I think we need to look at this issue quite seriously. Moreover. The students are rather passive. I have tried almost everything. I even brought a small rat to show them an example. right? What was your students’ reaction? Headmaster: Puan Lay See: Headmaster: Puan Lay See: They were not interested as usual. predators..TSL3102 SONGS AND POETRY Headmaster: Puan Lay See: Headmaster: Puan Lay See: I understand that your students make noise everytime you enter the classroom. you need to. Actually. tunnel and so on. They would have learnt new vocabulary such as rodent. I have been teaching poetry for the past three weeks.. First. For example. Half the class screamed out loud and one even wanted to kill the poor rat. I know they have never heard of the word before. But it is our job to teach them new things. 1. yesterday I taught them a very interesting poem on ’Gopher’. I have a difficult time teaching this particular class. Identify the reasons why Puan Lay See failed in teaching the poem to her students? _____________________________________________________ 30 . Don’t you think this poem is rather too difficult for your Year 2 students? Headmaster: I thought they would enjoy reading it. It’s informational you know. Have you tried various strategies in teaching these students? Yes.

The selected songs and poems need to be motivating. stimulate curiosity. she needs to create opportunities for her students to extend and develop their skills according to their personal interests and abilities. As the Headmaster. what advice would you provide for Puan Lay See to improve her teaching? ____________________________________________________ _____________________________________________________ _____________________________________________________ _____________________________________________________ Puan Lay See needs to consider a few factors before selecting suitable texts for her students. First. students will have the desire to move further to identify unfamiliar animals. By introducing familiar animals. Second.TSL3102 SONGS AND POETRY _____________________________________________________ _____________________________________________________ ____________________________________________________ 2. encourage participation and create a desire to continue learning. It would be quite difficult for a 8 year old student to understand difficult words such as ‘rodent’. able to develop imagination. the selection of topic needs to cater to the students’ age. Activity 8 Read the poem below. Since rodent is an unfamiliar name for the Year Two students. Take a Snowball 31 . Puan Lay See needs to consider including different genres. topics and themes that will engage her students in learning. draw on personal experience. Third. introducing similar types of poem to the students may lead to boredom. the teacher could have introduced a poem of a familiar animal.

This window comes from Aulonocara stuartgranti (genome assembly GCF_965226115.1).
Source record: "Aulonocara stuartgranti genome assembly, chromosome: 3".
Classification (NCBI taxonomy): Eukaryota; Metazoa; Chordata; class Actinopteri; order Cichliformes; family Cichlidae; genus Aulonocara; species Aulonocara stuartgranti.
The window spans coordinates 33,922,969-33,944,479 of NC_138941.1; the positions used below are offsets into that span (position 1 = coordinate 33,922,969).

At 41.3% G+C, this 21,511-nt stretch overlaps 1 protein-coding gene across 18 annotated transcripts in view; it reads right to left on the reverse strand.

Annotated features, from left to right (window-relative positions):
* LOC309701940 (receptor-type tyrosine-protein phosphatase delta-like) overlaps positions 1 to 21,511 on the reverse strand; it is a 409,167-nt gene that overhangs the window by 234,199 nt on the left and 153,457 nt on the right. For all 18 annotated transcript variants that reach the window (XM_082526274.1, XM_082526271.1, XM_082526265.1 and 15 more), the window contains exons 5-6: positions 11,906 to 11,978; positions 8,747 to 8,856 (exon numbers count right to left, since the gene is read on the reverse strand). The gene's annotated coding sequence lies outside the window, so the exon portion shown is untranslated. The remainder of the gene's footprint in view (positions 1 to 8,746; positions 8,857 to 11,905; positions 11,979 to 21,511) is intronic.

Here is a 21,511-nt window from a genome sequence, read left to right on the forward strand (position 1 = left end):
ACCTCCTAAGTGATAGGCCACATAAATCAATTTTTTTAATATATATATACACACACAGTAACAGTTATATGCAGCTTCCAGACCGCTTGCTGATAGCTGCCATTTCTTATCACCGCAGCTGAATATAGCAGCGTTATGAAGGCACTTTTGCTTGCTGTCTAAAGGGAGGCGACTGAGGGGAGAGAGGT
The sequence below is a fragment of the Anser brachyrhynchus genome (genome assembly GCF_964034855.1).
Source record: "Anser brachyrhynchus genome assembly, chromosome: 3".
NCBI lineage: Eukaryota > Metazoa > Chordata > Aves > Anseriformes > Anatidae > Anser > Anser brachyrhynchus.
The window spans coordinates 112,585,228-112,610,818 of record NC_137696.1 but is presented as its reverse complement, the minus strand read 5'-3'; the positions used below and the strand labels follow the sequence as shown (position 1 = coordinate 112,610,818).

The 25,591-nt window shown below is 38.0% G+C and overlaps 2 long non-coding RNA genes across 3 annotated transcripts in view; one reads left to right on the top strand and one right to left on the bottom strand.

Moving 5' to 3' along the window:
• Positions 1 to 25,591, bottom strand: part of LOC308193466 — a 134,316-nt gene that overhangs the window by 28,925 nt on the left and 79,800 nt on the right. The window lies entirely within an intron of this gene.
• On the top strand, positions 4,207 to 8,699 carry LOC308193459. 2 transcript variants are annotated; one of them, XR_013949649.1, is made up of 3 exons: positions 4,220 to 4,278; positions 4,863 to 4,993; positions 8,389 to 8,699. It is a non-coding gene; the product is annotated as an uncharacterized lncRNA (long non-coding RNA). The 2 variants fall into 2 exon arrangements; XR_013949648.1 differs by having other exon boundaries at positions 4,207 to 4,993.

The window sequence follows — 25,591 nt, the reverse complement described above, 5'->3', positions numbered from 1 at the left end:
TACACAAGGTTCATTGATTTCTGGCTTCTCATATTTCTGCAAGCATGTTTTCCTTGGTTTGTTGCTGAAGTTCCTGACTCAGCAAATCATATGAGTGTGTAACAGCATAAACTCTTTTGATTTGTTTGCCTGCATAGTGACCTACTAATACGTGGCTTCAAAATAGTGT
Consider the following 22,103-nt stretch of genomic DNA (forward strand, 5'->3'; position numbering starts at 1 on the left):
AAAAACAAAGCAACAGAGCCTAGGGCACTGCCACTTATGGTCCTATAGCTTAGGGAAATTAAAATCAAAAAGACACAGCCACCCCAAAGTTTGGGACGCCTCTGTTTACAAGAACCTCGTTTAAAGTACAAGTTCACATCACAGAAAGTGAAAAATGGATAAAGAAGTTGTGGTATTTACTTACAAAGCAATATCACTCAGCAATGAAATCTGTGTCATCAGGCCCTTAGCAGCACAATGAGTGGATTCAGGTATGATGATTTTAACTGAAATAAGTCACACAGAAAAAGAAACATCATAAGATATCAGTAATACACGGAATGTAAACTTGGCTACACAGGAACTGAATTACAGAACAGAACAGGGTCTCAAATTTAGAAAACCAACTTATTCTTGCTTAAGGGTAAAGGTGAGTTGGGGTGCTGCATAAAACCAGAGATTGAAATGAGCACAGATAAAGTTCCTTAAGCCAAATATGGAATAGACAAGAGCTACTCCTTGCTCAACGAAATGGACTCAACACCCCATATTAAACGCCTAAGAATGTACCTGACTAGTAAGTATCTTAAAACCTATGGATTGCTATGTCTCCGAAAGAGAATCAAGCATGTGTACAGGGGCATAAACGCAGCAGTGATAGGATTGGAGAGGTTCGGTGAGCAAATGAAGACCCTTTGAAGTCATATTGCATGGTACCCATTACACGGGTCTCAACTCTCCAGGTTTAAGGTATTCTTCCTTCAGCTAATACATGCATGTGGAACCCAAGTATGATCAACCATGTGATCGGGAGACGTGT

com/en/e-book/106150/songs-and-rhymes-inteaching-english-at-primary-schools As a teacher. Mister Snowman. Being familiar with songs and rhymes in a foreign language will allow pupils to feel closer to the foreign culture and its language. If the pupils hear the same melodies or similar rhymes they 32 . would you select this poem to be taught in the English classroom? Give your reasons. By learning this authentic material pupils get to know parts of a foreign culture. and leading to the use of language as a vehicle to do things. how are you? Source: http://www. no nose at all. Now.grin. Two stones will do and a carrot. your snowman is big and tall but has no eyes. roll it. Songs and poems are important elements of each culture. children will be able to know parts of a foreign culture besides satisfying their natural curiosity about something new. put it on the ground. too. Songs and poetry will enable this to happen since it is a common treads that tie people together. make it big and round. Look. Although. _____________________________________________________ _____________________________________________________ _____________________________________________________ _____________________________________________________ Young children need to learn in a language-immersed environments where they will be able to learn and appreciate other people’s values and culture. push it.TSL3102 SONGS AND POETRY Take a snowball. for example ’snowman’ as depicted in the poem above. The poem above is suitable for young learners since it allows for active discovery and construction of meaning. the topic may be something new for the learners. It satisfies children’s natural curiosity about everything new.